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In many ways, the church will look and act differently in different contexts

Posted by on Dec 1, 2011 in blog links | 2 comments

In many ways, the church will look and act differently in different contexts

Continuing a discussion that Swanny started last week, Arthur at “The Voice of One Crying Out in Surburia” has written a very good post called “Why Trumps How.”

As usual, Arthur adds a great deal of wisdom and personal insight to this discussion. I particularly appreciate the way he brings his own journey into the topic. He recognizes that he started his search for understanding “church” by heading in a certain direction. Since then, God has changed his course slightly.

Here is part of what Arthur says:

If I am honest, I need to say that when I first started down this path, I assumed that a “house church” was, if not a silver bullet, at least a step in the right direction. I am not looking for a house church model or organic church model even though I think that comparatively it is far more conducive for an environment of mutual edification. I am also not looking for a “Reformed” church even though I am largely in agreement with the tenets of Reformed theology nor am I looking for an “Anabaptist church” although I see much that I admire in the Anabaptist tradition. I am looking for God’s church, His people living in community with one another. That means that I am looking for community among God’s people where His people are in an environment of mutual edification, loving support, rebuke and discipline where needed and a sharing of lives that goes beyond Sunday meetings whatever the form. It also means that it will look different in different contexts.

Arthur’s statement above – as well as other statements in his post that I did not quote – shows the difficulty of working within church models. Unless the model itself is flexible enough to change itself (which would then lead to a different model?), then it will necessarily hinder the growth and maturity of the church. (Think about how a mold shapes a cookie.)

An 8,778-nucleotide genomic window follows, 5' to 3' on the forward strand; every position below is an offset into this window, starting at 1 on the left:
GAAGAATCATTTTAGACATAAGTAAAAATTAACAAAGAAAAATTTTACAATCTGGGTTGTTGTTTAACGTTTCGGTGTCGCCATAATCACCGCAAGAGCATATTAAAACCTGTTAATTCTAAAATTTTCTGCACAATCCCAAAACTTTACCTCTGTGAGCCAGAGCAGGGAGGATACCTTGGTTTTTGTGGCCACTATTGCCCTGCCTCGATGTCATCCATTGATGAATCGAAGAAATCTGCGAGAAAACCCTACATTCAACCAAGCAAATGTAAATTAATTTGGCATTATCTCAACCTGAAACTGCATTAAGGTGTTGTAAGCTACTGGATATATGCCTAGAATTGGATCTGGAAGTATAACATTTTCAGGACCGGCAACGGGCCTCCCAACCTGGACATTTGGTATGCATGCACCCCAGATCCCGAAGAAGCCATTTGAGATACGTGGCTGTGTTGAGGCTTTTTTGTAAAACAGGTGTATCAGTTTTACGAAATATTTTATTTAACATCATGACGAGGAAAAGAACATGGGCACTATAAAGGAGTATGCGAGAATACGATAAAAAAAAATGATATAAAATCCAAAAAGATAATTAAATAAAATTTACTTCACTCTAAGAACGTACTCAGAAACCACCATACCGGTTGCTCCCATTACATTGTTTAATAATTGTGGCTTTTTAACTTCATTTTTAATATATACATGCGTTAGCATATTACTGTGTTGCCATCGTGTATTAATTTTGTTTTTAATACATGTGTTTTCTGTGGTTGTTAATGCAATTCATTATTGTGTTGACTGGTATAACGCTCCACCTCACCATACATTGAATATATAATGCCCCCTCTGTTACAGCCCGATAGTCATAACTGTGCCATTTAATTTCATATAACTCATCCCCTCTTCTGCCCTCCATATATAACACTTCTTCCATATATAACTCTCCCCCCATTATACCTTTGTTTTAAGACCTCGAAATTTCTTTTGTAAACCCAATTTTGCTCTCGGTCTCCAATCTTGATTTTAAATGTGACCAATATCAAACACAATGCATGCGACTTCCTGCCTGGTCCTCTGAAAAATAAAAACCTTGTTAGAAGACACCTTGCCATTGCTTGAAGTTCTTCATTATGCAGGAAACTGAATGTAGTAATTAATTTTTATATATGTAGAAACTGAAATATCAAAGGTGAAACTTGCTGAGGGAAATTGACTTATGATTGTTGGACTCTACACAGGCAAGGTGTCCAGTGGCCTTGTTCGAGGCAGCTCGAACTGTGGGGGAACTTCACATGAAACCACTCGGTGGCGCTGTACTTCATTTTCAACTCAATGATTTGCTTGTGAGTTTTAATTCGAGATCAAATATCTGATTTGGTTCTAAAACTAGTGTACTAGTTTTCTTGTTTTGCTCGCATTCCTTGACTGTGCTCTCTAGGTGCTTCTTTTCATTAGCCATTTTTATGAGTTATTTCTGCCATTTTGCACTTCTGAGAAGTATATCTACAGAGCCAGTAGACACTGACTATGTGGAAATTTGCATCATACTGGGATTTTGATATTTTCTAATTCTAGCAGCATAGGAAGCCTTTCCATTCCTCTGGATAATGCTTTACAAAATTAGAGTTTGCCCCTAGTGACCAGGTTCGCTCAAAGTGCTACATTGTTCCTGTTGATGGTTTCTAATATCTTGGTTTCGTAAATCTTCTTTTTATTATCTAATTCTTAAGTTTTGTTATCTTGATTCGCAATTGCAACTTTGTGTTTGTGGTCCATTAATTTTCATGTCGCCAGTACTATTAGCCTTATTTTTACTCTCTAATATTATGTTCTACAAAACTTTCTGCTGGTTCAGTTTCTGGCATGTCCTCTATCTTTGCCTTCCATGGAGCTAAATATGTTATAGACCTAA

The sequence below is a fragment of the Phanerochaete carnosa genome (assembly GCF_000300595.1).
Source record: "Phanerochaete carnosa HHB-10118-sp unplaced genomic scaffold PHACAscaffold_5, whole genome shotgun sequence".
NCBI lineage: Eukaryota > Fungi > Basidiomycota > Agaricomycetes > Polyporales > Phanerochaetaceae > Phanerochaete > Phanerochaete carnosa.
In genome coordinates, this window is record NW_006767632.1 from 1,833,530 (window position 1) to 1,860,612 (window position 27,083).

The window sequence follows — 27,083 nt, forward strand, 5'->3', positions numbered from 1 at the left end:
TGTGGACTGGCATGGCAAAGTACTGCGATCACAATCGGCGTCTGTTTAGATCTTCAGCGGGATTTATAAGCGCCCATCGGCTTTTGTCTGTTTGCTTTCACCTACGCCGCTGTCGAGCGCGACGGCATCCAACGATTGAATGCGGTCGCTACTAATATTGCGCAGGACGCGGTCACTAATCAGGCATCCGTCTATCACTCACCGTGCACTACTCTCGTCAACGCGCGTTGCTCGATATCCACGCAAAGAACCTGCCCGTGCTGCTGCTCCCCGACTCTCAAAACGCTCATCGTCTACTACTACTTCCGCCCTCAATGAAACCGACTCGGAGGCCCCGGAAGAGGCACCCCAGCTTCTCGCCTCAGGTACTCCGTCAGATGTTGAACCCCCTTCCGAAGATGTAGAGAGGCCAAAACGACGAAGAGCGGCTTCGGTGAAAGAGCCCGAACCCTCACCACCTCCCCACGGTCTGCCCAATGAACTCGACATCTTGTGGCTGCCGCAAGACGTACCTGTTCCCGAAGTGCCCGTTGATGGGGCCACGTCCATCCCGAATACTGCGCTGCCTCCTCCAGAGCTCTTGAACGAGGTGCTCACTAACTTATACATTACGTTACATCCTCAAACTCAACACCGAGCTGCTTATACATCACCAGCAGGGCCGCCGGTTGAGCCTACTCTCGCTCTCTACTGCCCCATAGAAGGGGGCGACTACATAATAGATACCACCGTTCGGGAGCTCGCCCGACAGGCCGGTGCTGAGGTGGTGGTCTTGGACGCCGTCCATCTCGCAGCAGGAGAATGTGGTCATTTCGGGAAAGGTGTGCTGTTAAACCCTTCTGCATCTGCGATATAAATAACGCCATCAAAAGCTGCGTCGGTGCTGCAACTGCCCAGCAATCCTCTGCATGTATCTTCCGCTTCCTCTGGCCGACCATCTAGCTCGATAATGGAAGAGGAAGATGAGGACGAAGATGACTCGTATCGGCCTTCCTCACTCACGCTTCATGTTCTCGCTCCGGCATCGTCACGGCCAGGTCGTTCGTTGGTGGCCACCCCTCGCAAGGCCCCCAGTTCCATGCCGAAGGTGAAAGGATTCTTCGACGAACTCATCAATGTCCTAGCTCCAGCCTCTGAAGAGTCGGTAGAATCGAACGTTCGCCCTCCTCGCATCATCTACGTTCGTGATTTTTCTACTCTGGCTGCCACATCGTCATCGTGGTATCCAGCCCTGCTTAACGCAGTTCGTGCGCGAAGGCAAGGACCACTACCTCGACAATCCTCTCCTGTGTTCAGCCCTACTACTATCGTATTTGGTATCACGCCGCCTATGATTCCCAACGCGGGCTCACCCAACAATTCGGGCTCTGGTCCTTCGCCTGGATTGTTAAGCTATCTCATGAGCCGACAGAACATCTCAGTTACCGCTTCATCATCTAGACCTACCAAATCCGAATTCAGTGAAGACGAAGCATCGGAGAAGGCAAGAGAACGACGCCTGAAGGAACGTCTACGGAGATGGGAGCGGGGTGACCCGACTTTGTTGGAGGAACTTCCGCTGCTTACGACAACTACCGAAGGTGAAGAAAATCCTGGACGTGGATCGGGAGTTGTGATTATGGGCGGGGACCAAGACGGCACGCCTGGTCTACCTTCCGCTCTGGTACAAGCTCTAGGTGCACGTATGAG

Jesus shapes his church organization and gathering through his people, not the other way around. When the people are different, then in many ways the church should look and act differently as well. Will there be some similarities? Sure. But even these similarities can look differently from the outside.

Whether you agree with me on this point or not, I have a question: Why do you think “church models” are so attractive to people?


Comments are closed. If you would like to discuss this post, send an email to alan [at] alanknox [dot] net.

  1. 12-2-2011

    models tend toward framework for working in/with the abstract. Functions being how we interact with the concrete/real (including spiritual things).
    The ekklesia doesn’t “model”, it functions.
    “love one another”, “feed the hungry”, “clothe the naked”, “feed My sheep”, “all things be done for edification”, “that you all agree”… depict function. Jesus Christ being the Chief and Living model for these and much more. Even so, what we each & together need most is for Him to function in/through us.
    it is function, rather than model, as expression of the Master’s life in His people.

  2. 12-5-2011


    There will always be different types of framework, structure, and organization for any group of people, including the church. The question for me is this: Are we willing to modify the framework, structure, and organization in response to the people involved, or do the people have to try to mold themselves to the framework, structure, and organization?